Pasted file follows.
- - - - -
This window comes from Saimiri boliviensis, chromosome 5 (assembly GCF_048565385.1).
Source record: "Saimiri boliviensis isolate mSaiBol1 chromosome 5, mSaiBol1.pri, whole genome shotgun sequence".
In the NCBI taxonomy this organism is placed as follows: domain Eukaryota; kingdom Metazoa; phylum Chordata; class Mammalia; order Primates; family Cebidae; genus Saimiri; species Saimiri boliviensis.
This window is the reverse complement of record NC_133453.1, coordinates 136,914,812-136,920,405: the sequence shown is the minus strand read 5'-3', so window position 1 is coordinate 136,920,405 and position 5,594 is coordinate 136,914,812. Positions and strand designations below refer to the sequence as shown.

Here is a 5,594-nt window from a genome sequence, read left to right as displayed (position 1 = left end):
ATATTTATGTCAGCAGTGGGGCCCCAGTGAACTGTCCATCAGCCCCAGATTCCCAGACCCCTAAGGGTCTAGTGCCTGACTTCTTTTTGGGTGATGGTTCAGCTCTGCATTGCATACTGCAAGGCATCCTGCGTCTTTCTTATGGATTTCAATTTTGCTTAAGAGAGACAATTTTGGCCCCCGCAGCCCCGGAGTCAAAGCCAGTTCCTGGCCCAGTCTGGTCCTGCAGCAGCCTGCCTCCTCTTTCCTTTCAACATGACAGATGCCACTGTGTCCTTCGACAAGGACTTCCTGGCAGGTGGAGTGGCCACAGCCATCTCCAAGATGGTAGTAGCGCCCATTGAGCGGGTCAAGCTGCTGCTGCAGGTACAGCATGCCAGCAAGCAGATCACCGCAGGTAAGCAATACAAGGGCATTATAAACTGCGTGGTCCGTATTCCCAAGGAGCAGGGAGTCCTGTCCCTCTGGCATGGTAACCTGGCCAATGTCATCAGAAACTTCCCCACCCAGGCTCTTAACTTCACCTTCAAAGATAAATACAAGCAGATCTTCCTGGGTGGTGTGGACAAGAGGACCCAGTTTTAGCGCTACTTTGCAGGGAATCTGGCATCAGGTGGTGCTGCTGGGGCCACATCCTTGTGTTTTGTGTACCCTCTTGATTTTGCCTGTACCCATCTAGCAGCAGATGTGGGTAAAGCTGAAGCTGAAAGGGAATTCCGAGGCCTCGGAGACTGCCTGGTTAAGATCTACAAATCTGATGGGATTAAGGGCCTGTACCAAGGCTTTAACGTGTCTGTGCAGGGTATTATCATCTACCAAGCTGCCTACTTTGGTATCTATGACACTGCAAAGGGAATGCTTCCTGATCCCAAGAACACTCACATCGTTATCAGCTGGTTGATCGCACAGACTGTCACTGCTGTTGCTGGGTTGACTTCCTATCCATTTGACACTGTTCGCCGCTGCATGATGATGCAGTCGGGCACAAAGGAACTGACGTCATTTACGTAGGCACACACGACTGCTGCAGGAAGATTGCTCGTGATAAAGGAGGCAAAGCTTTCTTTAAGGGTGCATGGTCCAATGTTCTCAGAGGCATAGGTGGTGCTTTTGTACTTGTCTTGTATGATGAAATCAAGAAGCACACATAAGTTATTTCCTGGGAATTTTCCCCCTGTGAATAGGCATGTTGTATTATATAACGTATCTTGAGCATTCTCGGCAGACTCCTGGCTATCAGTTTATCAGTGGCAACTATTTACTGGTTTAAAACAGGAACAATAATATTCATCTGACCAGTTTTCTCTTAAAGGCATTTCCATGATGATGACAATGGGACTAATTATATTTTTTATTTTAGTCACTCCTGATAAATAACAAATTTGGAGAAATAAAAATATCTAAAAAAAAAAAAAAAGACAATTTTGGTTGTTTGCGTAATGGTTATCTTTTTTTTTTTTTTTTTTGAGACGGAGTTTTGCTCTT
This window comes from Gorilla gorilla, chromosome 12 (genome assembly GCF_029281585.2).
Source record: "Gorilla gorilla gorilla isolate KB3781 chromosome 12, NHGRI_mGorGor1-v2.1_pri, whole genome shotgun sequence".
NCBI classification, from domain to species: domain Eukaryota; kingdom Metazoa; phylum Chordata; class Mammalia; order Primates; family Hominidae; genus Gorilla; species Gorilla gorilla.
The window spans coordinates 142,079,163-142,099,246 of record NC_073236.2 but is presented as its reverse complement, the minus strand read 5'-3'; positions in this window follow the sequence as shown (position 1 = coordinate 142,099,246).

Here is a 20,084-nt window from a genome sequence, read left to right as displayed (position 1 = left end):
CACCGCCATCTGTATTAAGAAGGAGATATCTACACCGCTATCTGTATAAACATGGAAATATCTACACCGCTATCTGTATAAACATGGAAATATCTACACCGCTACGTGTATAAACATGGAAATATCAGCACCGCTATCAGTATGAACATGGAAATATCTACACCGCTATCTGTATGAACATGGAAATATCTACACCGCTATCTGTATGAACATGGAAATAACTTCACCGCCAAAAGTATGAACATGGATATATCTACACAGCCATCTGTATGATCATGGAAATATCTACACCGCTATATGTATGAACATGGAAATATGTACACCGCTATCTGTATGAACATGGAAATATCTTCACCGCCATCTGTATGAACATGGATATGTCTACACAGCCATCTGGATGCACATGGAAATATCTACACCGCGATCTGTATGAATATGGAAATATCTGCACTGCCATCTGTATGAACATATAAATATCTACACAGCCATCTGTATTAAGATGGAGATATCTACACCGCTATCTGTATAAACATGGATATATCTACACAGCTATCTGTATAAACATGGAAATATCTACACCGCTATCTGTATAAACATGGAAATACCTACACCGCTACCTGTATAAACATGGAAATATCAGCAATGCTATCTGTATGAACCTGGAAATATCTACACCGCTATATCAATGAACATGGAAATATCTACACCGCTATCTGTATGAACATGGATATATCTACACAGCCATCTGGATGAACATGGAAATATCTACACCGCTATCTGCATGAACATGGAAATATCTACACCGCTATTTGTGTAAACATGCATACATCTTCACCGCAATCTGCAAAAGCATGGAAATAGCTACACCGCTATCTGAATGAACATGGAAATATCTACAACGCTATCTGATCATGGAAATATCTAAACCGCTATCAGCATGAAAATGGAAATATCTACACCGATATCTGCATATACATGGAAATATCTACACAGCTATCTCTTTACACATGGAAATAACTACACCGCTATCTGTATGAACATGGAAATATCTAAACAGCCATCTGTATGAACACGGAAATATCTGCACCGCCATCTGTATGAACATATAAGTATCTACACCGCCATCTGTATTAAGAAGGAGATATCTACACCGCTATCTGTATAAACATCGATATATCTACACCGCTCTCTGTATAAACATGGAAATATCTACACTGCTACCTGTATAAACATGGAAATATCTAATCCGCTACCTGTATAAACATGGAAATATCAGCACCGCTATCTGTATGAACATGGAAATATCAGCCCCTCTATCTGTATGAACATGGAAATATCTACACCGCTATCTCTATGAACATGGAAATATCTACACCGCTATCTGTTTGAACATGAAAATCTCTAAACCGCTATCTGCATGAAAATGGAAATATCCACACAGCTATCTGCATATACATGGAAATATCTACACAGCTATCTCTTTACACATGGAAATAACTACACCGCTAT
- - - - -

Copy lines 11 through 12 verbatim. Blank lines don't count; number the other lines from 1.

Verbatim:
Here is a 20,084-nt window from a genome sequence, read left to right as displayed (position 1 = left end):
CACCGCCATCTGTATTAAGAAGGAGATATCTACACCGCTATCTGTATAAACATGGAAATATCTACACCGCTATCTGTATAAACATGGAAATATCTACACCGCTACGTGTATAAACATGGAAATATCAGCACCGCTATCAGTATGAACATGGAAATATCTACACCGCTATCTGTATGAACATGGAAATATCTACACCGCTATCTGTATGAACATGGAAATAACTTCACCGCCAAAAGTATGAACATGGATATATCTACACAGCCATCTGTATGATCATGGAAATATCTACACCGCTATATGTATGAACATGGAAATATGTACACCGCTATCTGTATGAACATGGAAATATCTTCACCGCCATCTGTATGAACATGGATATGTCTACACAGCCATCTGGATGCACATGGAAATATCTACACCGCGATCTGTATGAATATGGAAATATCTGCACTGCCATCTGTATGAACATATAAATATCTACACAGCCATCTGTATTAAGATGGAGATATCTACACCGCTATCTGTATAAACATGGATATATCTACACAGCTATCTGTATAAACATGGAAATATCTACACCGCTATCTGTATAAACATGGAAATACCTACACCGCTACCTGTATAAACATGGAAATATCAGCAATGCTATCTGTATGAACCTGGAAATATCTACACCGCTATATCAATGAACATGGAAATATCTACACCGCTATCTGTATGAACATGGATATATCTACACAGCCATCTGGATGAACATGGAAATATCTACACCGCTATCTGCATGAACATGGAAATATCTACACCGCTATTTGTGTAAACATGCATACATCTTCACCGCAATCTGCAAAAGCATGGAAATAGCTACACCGCTATCTGAATGAACATGGAAATATCTACAACGCTATCTGATCATGGAAATATCTAAACCGCTATCAGCATGAAAATGGAAATATCTACACCGATATCTGCATATACATGGAAATATCTACACAGCTATCTCTTTACACATGGAAATAACTACACCGCTATCTGTATGAACATGGAAATATCTAAACAGCCATCTGTATGAACACGGAAATATCTGCACCGCCATCTGTATGAACATATAAGTATCTACACCGCCATCTGTATTAAGAAGGAGATATCTACACCGCTATCTGTATAAACATCGATATATCTACACCGCTCTCTGTATAAACATGGAAATATCTACACTGCTACCTGTATAAACATGGAAATATCTAATCCGCTACCTGTATAAACATGGAAATATCAGCACCGCTATCTGTATGAACATGGAAATATCAGCCCCTCTATCTGTATGAACATGGAAATATCTACACCGCTATCTCTATGAACATGGAAATATCTACACCGCTATCTGTTTGAACATGAAAATCTCTAAACCGCTATCTGCATGAAAATGGAAATATCCACACAGCTATCTGCATATACATGGAAATATCTACACAGCTATCTCTTTACACATGGAAATAACTACACCGCTAT